I’m always on the lookout for new soft plastics I can possibly use for pitching and flipping. Contrary to popular belief, they’re not all created equally. Several different characteristics such as fall rate, posture and thickness can play a big role in a bait’s overall effectiveness and versatility. Although I do have a handful of “confidence baits”, I really enjoy trying different shapes whenever possible.
I was introduced to the Berkley Powerbait Fight’n Bug at Lake El Salto this past summer. After catching some nice bass with it, I brought it home and spend some time learning more about it on my home fishery. It’s a bit different from the soft plastics I most often use around here, so I was curious to see how it would fit into my arsenal.
After a lot of experimentation, I think there are 4 things worth noting about it.
- Its small size can be advantageous
- The claws create an excellent posture
- It’s tough
- Interesting scent
Small and compact can mean big things
I’m always interested in seeing how soft plastics perform under really tough fishing conditions. When they’re really chewing, it seems like you can throw anything green, blue or wiggly in front of ‘em and get bites. But I want to catch fish when it’s tough because, in my opinion, cracking the proverbial code is a large part of the fun.
The Berkley Powerbait Fight’n Bug only measures 3 1/2 inches which, when compared to many popular soft plastics, is fairly dainty. But it has proven effective on some nasty post-frontal days as of late.
Despite its small size, it holds a 3/0 hook without any issues. When Texas-rigged, the hook point is positioned very closely to the “business end” of the bait which I really like. It may not always be tough to get bites on bluebird days, but connecting with them can be a very different story. So if I notice a lot of short strikes while I’m pitching and flipping, I’ll often rig a Fight’n Bug and stick a lot of the fish I was missing.
As the bait enters the water, it remains fairly compact which is another big thing I look for when the bite is tough. In such conditions, it’s not at all uncommon for the bass to bury beneath the thickest, darkest cover available, so efficiently penetrating these thick canopies can be essential to getting more bites. The claws are a bit large, but they don’t flare-out on the fall which allows the bait to reach the bottom quickly.
Skipping docks is very popular in my neck of the woods, so of course I had to try it with the Fight’n Bug. From someone who skips docks throughout the entire year, I found it to be pretty easy to slide underneath docks. But at times its claws tend to catch water, so some may have a bit of a learning curve in that regard.
It has great posture
When crawfish are threatened, they’ll lift their pincers and hold them above their heads in order to appear larger and more intimidating to predators. This is often the last thing a bass sees before it chows down, so I usually prefer my crawfish-shaped soft plastics to emulate this natural occurence.
Whether you use the Fight’n Bug on a Texas rig or as a jig trailer, you’ll be impressed by its lifelike posture in the water. The four legs on the side of the bait don’t really do anything, but the claws and antennae look incredibly realistic without any angler involvement. It’s not necessary to drag or hop it a “special” way to achieve this posture— just let it fall to the bottom and use whatever retrieve you’re most confident with.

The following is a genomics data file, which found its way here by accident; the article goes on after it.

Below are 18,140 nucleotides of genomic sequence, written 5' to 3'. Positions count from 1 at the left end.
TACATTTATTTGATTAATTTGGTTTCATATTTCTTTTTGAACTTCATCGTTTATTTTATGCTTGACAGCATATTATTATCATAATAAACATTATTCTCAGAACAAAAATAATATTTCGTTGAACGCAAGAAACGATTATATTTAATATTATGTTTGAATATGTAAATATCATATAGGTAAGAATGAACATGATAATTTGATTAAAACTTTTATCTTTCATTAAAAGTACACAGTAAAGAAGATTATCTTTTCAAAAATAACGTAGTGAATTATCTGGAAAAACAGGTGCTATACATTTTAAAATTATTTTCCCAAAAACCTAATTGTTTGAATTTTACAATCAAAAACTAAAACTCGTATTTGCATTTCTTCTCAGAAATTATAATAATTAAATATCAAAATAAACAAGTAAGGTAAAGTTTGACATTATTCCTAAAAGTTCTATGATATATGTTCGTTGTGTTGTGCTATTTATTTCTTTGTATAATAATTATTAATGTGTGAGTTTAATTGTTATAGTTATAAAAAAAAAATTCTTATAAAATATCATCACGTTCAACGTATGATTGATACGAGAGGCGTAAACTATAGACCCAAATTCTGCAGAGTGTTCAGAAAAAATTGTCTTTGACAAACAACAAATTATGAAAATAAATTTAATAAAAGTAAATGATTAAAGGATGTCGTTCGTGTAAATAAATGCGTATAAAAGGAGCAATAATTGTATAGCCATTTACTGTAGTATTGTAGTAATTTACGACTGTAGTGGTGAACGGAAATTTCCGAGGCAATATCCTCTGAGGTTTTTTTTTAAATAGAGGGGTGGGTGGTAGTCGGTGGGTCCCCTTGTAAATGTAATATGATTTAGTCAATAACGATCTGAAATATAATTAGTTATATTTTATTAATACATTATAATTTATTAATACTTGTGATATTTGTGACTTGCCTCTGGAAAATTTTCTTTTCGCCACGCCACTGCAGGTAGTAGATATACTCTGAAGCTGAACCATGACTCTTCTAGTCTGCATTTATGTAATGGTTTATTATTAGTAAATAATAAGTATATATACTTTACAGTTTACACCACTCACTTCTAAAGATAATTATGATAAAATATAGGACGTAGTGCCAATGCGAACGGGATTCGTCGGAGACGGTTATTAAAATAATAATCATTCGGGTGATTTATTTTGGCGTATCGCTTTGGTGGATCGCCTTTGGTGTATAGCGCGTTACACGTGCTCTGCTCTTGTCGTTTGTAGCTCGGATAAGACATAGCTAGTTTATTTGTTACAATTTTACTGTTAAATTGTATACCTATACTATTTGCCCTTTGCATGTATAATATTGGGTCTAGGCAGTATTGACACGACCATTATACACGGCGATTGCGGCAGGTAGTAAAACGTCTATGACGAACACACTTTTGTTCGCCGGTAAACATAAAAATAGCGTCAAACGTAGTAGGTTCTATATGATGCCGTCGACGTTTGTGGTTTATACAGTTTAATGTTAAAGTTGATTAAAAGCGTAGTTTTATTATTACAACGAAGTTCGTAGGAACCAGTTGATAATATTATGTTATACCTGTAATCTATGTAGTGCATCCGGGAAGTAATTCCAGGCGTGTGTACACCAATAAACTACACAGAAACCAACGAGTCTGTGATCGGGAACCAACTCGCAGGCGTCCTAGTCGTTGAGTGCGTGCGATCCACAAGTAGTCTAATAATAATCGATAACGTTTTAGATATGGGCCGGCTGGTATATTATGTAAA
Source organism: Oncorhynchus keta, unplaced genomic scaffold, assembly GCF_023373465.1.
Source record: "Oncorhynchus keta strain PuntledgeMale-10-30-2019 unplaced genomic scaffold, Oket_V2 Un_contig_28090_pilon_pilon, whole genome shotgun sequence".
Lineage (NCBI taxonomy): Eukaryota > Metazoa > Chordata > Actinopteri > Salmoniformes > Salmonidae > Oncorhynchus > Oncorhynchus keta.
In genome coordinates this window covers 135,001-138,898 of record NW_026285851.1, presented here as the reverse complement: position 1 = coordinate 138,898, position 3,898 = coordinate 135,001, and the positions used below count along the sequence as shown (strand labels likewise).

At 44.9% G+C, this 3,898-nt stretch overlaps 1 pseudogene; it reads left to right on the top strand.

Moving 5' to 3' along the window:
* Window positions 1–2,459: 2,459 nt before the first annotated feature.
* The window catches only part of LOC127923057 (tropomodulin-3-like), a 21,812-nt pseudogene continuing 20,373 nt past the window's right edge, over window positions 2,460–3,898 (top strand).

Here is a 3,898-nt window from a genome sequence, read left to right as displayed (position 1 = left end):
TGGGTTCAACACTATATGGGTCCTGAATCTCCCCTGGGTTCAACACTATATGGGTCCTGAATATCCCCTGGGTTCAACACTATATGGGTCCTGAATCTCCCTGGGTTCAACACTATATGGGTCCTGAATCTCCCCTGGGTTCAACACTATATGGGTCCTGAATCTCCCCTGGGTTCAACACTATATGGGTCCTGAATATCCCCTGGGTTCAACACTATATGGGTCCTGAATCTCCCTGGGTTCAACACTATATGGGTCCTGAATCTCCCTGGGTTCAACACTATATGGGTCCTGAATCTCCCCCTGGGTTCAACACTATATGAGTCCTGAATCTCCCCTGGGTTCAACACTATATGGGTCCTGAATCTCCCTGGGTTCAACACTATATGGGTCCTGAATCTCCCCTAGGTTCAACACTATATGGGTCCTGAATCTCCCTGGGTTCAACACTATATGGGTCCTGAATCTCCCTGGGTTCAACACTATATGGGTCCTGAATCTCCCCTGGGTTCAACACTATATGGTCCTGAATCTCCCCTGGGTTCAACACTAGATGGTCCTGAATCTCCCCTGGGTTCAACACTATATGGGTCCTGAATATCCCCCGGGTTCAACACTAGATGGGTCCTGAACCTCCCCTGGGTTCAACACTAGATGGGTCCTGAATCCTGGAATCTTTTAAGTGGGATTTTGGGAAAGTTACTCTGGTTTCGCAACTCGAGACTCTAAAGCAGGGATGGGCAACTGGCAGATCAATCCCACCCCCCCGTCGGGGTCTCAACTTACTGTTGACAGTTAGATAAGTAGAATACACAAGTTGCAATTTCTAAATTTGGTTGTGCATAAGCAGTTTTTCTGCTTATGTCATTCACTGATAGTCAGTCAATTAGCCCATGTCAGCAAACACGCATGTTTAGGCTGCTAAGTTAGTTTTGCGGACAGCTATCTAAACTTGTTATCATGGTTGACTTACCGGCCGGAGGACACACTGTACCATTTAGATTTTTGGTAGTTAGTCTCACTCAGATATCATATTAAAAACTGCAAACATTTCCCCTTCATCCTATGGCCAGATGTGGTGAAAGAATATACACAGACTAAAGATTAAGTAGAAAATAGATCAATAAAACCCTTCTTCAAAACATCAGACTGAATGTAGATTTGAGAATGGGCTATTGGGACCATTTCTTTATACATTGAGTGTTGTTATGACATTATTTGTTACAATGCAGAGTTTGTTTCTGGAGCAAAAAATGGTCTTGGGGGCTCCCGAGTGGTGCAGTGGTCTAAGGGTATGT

You’ll catch a few fish with each bait
Before testing this bait, I was a bit concerned about the durability of its oversized claws. They’re big hunks of plastics dangling on fairly thin strips of plastic, which prompted a bit of skepticism. But I’ve actually been quite impressed by their durability.
The body of the bait holds a hook very well, meaning that you can make repetitive skips and casts without having to constantly re-rig and adjust it. I also noticed that the hook point stays buried in the Fight’n Bug well, but not “too” well as to obstruct hook penetration on the hookset.
I routinely catch several bass on the same bait without having any issues with the durability of the claws. You might have one rip off after 4 or 5 fish catches, but considering the design of this bait, I don’t think you could ask for much more.
It stinks. . . literally
I’ll start by saying that I do believe scent plays a role in bass fishing. But I just don’t know how much. I’ve seen instances where it turned slow day into a great day and instances in which it didn’t seem to matter at all.
With that being said, you’ll get knocked in the face pretty hard when you open a pack of Fight’n Bugs. I’m not even going to try to describe the scent, but it’s all done on purpose. It’s supposed to make the fish hold on longer and increase your hookup ratio.
I’m not a scientist, I don’t claim to be and I don’t really want to be one. So all I can do is speak from personal experience. I can confidently say that the bass I’ve caught with this bait have absolutely choked it. Is that because of the small, compact profile I discussed earlier or is it due to its unique scent? I can’t give you a definite answer on that. But when you think about it, does it really matter? If they’re gagging on my baits, I’m not asking questions.
If you like to fish shallow cover, I’d certainly take a close look at the Fight’n Bug. It’s a unique bait in several ways and I’ve really enjoyed using it for the past 6 months.